Elections and Empire:

An Analysis of the US Presidential Elections

The outcome of the recent United States (US) elections has been a shock, not only to a significant section of the US population but also to millions the world over. John Kerry, the presidential candidate of the Democratic Party, conceded to George Bush of the Republican Party even before the election improprieties were investigated. This is the same Bush whose administration supported a coup in Haiti, attempted a coup in Venezuela and invaded and occupied Afghanistan and Iraq. According to the official results, Bush won by more than 3.5 million popular votes and received more than 270 state electoral college votes.

The Election

The President in the US is elected based on an old system of electoral colleges with each state representing electoral college votes. The candidate who gets the most votes in a state almost always gets all the electoral college votes and in this election the winner needed 270. This election was mired with reports of numerous election improprieties. Long lines at voting booths discouraged people to return, in several democratic dominated areas, votes were cast for Kerry and counted for Bush, and several counties (equivalent to districts) announced results where Bush got 10 times more votes then were even cast. Especially in Florida and Ohio, the two key states that ultimately determined the winner, there were numerous incidents of African-American and immigrant voters being disenfranchised. 46% of Republican challenges of voter registrations in an Ohio county were against African-American voters, traditional supporters of the Democratic Party. It is estimated that 2 million of the total votes in 2004 were voided or thrown away, especially in minority areas. Hundreds of thousands of provisional ballots have still not been counted.

In minority dominated areas, scare tactics included filming people entering the polling booths with the threat of arresting them for pending traffic violation. To top it all, in one election office the counting was done without any observers because of an unknown ‘terror threat.’ The Kerry campaign and the Democratic Party did not want to challenge improprieties, although they had an army of lawyers at hand. They did not even fight for the Democratic Party voters and so one cannot expect them to challenge the systematic disenfranchisement on principle. It was clear before the election, through reports in the financial press, that they did not want to see the legal challenges of 2000. Injustice was not the issue but instability was and Kerry, as always, dutifully did what is best for the country’s elite. Just for the presidential election the two parties spent about $ 2 billion and the “campaign contributors to the candidates [were] looking more similar than ever … Bush and Kerry now share 4 of the 10 largest contributors.” 2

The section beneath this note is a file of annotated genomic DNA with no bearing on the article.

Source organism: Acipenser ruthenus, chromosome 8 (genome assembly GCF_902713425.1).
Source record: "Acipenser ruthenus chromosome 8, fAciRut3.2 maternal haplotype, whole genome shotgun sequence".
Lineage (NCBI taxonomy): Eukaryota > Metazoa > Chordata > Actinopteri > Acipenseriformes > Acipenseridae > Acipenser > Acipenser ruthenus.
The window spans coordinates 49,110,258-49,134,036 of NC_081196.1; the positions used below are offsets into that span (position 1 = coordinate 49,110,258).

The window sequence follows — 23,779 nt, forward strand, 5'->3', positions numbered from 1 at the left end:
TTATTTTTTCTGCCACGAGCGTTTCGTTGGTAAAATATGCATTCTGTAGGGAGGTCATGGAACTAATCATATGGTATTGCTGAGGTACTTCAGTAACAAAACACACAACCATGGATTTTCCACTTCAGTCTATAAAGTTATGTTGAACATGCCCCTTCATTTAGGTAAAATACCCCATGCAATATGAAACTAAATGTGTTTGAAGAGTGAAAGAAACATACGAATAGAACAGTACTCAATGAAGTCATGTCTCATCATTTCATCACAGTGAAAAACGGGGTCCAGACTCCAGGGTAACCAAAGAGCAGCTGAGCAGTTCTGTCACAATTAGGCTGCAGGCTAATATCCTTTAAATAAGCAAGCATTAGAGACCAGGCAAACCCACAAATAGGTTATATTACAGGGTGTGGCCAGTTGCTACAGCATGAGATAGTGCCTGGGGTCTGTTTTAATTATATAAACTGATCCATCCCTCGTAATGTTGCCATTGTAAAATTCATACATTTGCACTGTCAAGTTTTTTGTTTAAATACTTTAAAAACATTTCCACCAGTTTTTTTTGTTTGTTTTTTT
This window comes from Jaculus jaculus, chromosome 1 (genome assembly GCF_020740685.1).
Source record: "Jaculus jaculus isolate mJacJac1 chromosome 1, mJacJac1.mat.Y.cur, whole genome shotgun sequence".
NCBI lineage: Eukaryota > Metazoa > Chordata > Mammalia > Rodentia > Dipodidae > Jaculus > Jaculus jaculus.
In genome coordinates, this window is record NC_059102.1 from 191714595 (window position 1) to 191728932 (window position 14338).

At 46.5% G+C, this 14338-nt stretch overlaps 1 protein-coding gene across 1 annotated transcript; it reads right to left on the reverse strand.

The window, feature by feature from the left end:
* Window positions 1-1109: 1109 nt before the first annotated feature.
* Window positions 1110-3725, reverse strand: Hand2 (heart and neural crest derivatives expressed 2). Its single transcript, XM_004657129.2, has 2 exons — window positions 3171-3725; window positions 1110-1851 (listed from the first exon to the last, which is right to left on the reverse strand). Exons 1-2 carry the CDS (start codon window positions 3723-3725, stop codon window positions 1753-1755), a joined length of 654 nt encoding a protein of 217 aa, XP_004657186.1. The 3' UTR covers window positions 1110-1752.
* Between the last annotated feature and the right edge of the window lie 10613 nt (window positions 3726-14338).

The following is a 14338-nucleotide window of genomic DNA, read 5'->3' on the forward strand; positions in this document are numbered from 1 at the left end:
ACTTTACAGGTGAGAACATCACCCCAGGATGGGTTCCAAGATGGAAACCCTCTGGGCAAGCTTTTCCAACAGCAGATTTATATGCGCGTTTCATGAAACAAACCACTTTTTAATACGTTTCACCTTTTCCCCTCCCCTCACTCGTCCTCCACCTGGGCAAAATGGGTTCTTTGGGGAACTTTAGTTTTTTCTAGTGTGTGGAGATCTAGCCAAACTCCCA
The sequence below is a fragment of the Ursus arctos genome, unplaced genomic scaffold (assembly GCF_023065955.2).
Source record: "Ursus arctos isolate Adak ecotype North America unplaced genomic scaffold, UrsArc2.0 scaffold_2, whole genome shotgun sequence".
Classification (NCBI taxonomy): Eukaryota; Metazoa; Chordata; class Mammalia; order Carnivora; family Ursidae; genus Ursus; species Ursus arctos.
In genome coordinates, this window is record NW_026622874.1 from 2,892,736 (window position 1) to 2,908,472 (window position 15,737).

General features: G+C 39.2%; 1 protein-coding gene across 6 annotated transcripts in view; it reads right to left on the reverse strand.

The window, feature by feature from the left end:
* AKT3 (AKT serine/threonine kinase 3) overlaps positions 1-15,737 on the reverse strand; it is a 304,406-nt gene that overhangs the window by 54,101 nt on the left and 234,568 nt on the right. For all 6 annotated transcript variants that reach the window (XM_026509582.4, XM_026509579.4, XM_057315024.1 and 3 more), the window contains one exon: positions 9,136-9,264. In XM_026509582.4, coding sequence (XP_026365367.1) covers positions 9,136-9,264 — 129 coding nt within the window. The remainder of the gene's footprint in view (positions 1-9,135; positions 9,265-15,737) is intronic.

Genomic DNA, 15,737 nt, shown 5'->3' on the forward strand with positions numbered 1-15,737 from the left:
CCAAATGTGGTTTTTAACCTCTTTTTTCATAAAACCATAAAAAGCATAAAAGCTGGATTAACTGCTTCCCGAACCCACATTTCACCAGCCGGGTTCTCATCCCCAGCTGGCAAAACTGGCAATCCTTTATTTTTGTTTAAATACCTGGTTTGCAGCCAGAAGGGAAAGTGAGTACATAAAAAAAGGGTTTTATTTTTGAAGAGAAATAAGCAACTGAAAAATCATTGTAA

The Issues

On almost all of the major policy issues the two parties of imperialism and big business have worked together. Historians such as Zinn have called this consensus as the ‘bipartisan consensus’ 6 . Kerry, after voting for the war, opportunistically called it an ‘error of judgement’ and was always contending to be a better ‘Commander in Chief’. He wanted to do more than Bush in Iraq and elsewhere to extend the empire. Kerry wanted to not only send more troops to Iraq but also to modernise the US military to address the ‘modern threats of terrorism and proliferation’. This when more than 80% of the Democratic convention delegates were against the war. Bush and Kerry both had very similar stands on Palestine, Venezuela, North Korea, Iran, and Cuba. After all, the US ruling class only gains by maintaining and expanding an imperial foreign policy. Bush introduced and Kerry voted for the Patriot Act, which is a major violation of people’s rights. Both Kerry and Bush oppose a nationalised healthcare system and support the union busting Taft-Hartley act. Having said that there are some differences, such as Kerry’s support for abortion rights. These differences exist because of pressure from a large section of organized labour, minorities, environmentalists, women’s groups and oppressed groups. The Bush administration on the other hand energised the Christian right by opposing abortion rights and gay marriage. The absence of a movement in Southern and Midwestern US combined with a conservative ‘values’ crusade helped Bush with the election.

A section of the ruling class has become disheartened with the Bush Administration because of its incompetence in managing the empire. Bush Sr. managed the first gulf war much better and it was actually ‘profitable’ because other countries ‘paid’ the bill. This Iraq war has been extremely expensive and has already cost about $ 200 billion and there are no signs that the ‘escalating costs’ can be shared. The aggressive foreign policies of pre-emptive strike combined with the fiscally irresponsible multi-trillion dollar tax cuts and subsidies for the rich people and corporations have produced huge budget deficits for the foreseeable future. The infamous speculator George Soros wrote a book “The Bubble of American Supremacy: The Costs of Bush’s War in Iraq,” and contributed millions of dollars and campaigned openly for Kerry 5 .

The US economy is under severe stress because of the budget deficits, current account deficits and trade deficits. Currently the dollar is weakening, pension plan bankruptcies are increasing, social security is in turmoil, and the economy continues to lose jobs. The financial press has reported that several billionaires as well as CEOs of major financial MNCs have become very discontented with Bush. Clinton was much more cost efficient and effective in ensuring oil supplies from Iraq with his financial embargo. But Bush has made it amply clear that now that he has the mandate to pursue a more aggressive domestic and foreign policy, he will. Thus, more plunder, butchery and destruction abroad and greater economic disparity at home.

The Paralysis